We know that Google will be shortly updating Hangouts to support SMS integration, but Android 4.4 also now has a shared SMS provider and new APIs that allow third-party apps to tie into SMS and MMS without any dodgy hackery. This means that you’ll be able to pick a messaging application that you prefer, and set it as the default without worrying about whether you’ll be able to send MMS or getting duplicate notifications.
Android 4.4 brings a full-screen immersive mode that hides away the system UI completely, letting you use the entire screen to display content. This is particularly helpful on devices with on-screen navigation buttons, as you won’t lose that precious real estate when playing games or watching movies. The system bars can be recalled by swiping from the edge of the screen.
You’ll notice from pictures of the Nexus 5 that when on the home screen, the system UI bars are translucent. This isn’t limited to the home screen though, and developers can request that Android render their apps this way.
Accessibility has been improved in Kit Kat, with a system-wide Closed Captioning system. There are global settings that control whether captions are switched on or off, as well as the foreground and background colours and typeface.
The accessibility APIs now support more precise structural and semantic description and observation of on-screen elements, so developers can add more information to assist the screen reader.
Rad new features
Storage access framework, AKA file manager
File managers are something that have always been shunned on mobile devices for some reason, but Google are bringing file management back in a big way with Kit Kat’s new storage access framework. The new UI, which can be accessed from any app, makes it easy to access data from anywhere. There is an API for cloud storage providers, such as Box, to plug into the framework.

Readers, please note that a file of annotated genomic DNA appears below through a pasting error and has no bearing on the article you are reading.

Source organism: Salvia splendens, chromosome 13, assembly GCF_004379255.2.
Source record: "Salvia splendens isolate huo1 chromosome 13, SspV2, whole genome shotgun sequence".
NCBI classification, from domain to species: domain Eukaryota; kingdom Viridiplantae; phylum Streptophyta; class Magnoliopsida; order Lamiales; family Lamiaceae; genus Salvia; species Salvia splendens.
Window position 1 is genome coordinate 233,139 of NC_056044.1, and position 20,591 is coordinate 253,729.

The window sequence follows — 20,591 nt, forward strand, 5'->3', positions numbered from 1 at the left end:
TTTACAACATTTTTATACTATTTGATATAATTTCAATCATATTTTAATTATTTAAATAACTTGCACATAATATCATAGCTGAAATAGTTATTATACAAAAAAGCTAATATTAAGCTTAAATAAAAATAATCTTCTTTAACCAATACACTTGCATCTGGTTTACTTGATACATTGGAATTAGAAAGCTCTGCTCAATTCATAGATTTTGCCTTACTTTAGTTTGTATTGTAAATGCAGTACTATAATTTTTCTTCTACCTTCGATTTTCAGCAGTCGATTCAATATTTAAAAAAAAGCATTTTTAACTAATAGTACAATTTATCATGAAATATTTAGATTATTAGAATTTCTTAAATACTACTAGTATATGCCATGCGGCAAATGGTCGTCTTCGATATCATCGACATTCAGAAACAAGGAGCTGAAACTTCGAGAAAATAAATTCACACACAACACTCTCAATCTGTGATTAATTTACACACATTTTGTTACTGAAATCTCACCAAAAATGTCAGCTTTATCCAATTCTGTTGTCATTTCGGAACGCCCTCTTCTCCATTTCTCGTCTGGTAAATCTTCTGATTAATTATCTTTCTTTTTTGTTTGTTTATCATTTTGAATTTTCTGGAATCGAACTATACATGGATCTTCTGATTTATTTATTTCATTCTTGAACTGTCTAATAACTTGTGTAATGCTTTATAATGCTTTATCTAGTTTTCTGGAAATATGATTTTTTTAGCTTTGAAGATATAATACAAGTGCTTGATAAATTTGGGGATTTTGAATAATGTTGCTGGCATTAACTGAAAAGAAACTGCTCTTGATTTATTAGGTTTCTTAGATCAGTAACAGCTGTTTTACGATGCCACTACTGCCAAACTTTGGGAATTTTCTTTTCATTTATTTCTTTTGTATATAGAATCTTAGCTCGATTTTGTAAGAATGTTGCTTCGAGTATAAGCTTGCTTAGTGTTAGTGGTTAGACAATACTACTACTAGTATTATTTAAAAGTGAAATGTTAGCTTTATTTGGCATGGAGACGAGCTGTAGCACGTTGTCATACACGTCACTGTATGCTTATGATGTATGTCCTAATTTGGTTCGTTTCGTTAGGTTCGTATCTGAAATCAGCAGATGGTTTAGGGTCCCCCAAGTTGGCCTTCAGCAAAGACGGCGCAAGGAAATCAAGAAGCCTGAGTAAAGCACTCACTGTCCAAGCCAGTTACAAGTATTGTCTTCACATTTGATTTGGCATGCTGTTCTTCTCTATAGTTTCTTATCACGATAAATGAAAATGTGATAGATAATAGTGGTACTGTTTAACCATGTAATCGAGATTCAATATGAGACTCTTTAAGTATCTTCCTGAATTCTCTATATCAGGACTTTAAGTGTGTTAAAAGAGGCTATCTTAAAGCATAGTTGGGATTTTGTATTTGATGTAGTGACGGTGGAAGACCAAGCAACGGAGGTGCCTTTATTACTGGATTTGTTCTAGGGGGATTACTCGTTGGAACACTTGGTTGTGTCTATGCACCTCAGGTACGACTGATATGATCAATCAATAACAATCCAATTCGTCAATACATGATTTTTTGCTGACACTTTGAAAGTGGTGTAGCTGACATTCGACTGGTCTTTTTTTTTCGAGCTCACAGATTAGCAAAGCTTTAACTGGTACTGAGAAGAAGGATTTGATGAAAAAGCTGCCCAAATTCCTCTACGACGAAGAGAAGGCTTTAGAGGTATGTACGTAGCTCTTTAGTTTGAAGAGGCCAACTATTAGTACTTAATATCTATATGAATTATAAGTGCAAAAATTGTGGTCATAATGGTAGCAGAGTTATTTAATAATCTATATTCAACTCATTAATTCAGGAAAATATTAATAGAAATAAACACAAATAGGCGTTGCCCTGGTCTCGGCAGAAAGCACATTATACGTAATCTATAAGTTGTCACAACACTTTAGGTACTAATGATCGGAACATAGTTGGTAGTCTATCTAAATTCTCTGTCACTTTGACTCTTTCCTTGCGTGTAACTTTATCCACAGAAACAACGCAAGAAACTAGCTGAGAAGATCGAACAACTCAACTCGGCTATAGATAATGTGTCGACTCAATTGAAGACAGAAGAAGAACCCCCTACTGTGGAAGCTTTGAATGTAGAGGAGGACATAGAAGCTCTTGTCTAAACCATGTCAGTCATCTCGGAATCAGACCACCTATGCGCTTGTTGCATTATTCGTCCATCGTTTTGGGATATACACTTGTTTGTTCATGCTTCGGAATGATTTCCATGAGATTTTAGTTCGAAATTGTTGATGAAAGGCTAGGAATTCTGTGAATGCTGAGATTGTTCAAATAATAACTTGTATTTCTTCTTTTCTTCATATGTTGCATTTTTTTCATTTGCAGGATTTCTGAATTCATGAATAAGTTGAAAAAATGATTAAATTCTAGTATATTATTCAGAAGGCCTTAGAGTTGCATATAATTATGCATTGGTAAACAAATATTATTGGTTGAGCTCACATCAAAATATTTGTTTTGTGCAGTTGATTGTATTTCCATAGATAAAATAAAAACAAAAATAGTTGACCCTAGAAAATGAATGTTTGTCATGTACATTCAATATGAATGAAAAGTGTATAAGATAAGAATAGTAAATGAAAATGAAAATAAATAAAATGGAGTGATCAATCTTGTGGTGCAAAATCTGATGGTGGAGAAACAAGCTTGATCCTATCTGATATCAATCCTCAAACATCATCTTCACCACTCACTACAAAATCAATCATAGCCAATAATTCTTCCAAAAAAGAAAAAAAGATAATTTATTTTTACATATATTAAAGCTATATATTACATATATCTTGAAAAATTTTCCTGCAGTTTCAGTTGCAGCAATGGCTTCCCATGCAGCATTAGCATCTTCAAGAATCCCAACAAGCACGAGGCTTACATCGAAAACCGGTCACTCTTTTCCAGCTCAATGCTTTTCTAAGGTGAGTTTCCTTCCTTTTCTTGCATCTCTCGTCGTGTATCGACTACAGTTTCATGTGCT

Fitness apps are all the rage these days, and Android 4.4 includes platform support for step detection and counting. The step detector analyses accelerometer input and will trigger an event when it detects that the user has taken a step. The step counter keeps track of the number of steps taken. Third party apps that want to make use of this data just have to request it from the system, rather than running their own algorithms in the background. Step detection and counting is so far only available on the Nexus 5, but hopefully Google will be able to bring it to other phones soon.
For phones with an IR blaster, like the HTC One and Samsung Galaxy S 4, Kit Kat brings full platform support for the feature. The API is hardware independent and so developers will be able to build one app to control the IR blaster on all Android devices.
New Bluetooth profiles
The Bluedroid Bluetooth stack used in Android now supports Bluetooth HID over GATT (HOGP), Bluetooth MAP and Bluetooth AVRCP 1.3. HOGP allows a low-latency link with low-power HIDs like mice, keyboards, or game controllers; MAP lets apps exchange messages with a nearby device; and AVRCP 1.3 lets users set an absolute volume on the system from a Bluetooth device.
Google have added a number of features to Kit Kat to enhance media playback:
- Adaptive playback allows a seamless change in resolution during playback. This is great for streaming video, as you’ll be able to change from portrait mode to fullscreen landscape without any gap while rebuffering.
- Common encryption for MPEG-DASH
- HTTP Live Streaming (HLS) support has been updated to a superset of version 7 of the HLS specification.
- Audio tunnelling to DSP
- Audio monitoring tools to view peak and RMS levels of currently-playing audio
- Loudness enhancer
- Audio timestamps to better synchronise audio to video frames
Android 4.4 now supports screen recording with a new utility that lets you capture video as you use the device and save it as an MP4 file. You can record at any resolution and bitrate you like (so long as the device supports it), with the default being the device’s display resolution.
So there you have it! Google have added a lot for developers to play with in Android 4.4, and I can’t wait to see what will come of it.